Rick Bressler said:

The Netherlands have a homicide rate about double that of the
English one, and only half as many guns…. So here we have The
Netherlands at about the lowest rate of gun ownership in Europe, and
the Swiss with one of the highest and the homicide rates are about
equal.

We really need to look at more data points….

I found ownership percentages for handguns in “Experiences of Crime across
the World” van Dijk, Mayhew and Killias (1991). These are from an
international victimization survey. (The survey asked about long guns too,
but the book does not report the answer.) I took the ownership percentages
for long guns from email from jgreely, who got them from an article by Don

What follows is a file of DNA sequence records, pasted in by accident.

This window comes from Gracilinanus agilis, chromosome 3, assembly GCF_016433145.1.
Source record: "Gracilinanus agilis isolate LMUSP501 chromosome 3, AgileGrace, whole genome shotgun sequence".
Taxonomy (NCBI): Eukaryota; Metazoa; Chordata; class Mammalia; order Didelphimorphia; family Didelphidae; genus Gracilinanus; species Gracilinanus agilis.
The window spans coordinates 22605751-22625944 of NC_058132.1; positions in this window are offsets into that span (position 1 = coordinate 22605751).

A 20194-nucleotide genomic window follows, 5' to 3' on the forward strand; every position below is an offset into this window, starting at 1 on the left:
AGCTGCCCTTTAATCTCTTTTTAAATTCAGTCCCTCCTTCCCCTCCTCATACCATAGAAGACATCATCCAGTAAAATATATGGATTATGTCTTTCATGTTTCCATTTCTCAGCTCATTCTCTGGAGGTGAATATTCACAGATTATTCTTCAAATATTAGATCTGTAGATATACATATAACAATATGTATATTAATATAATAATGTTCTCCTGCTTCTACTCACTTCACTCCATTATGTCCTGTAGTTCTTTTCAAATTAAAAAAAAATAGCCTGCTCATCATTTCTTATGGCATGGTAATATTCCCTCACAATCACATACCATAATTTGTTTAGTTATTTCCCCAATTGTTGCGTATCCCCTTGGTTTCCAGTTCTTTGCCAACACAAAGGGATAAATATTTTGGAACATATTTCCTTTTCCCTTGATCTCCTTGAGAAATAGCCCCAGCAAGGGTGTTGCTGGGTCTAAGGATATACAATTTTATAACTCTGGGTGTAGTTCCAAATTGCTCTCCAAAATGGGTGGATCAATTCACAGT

Kates. I computed homicide rates from the World Health Organization
Statistical Yearbook, taking averages for 82-88 (except that values for
Belgium 85,87,88, Spain 87,88, USA 85 and NI 82 were missing). Result is
this table:

         Country  hom  hand   all
                  rate gun%  gun%
             USA  8.8    29  48.9
Northern Ireland  5.2   1.5
         Finland  2.9     7  25.5
          Canada  2.1     4  30.8
       Australia  2.0     2  20.1
        Scotland  1.8   0.5
         Belgium  1.8     6  16.8
     Switzerland  1.2    14  32.6
          Norway  1.2   3.5  31.2
          France  1.2   5.5  24.7
    West Germany  1.2   6.5   9.2
           Spain  1.0     2
     Netherlands  0.9     1   2.0
 England & Wales  0.7   0.5   4.7

(52% of the Swiss handguns were identified as army guns.)

There do seem to be moderate positive correlations between the
homicide rate, and gun ownership percentages.

For all guns the correlation coefficient was 0.71. Excluding the US gives a
correlation coefficient of 0.48.

For hand guns the correlation coefficient was 0.70. Excluding the US,
Switzerland, and NI (outliers) gives a correlation coefficient of 0.45.

(And of course, we know that correlation is not the same as causation.)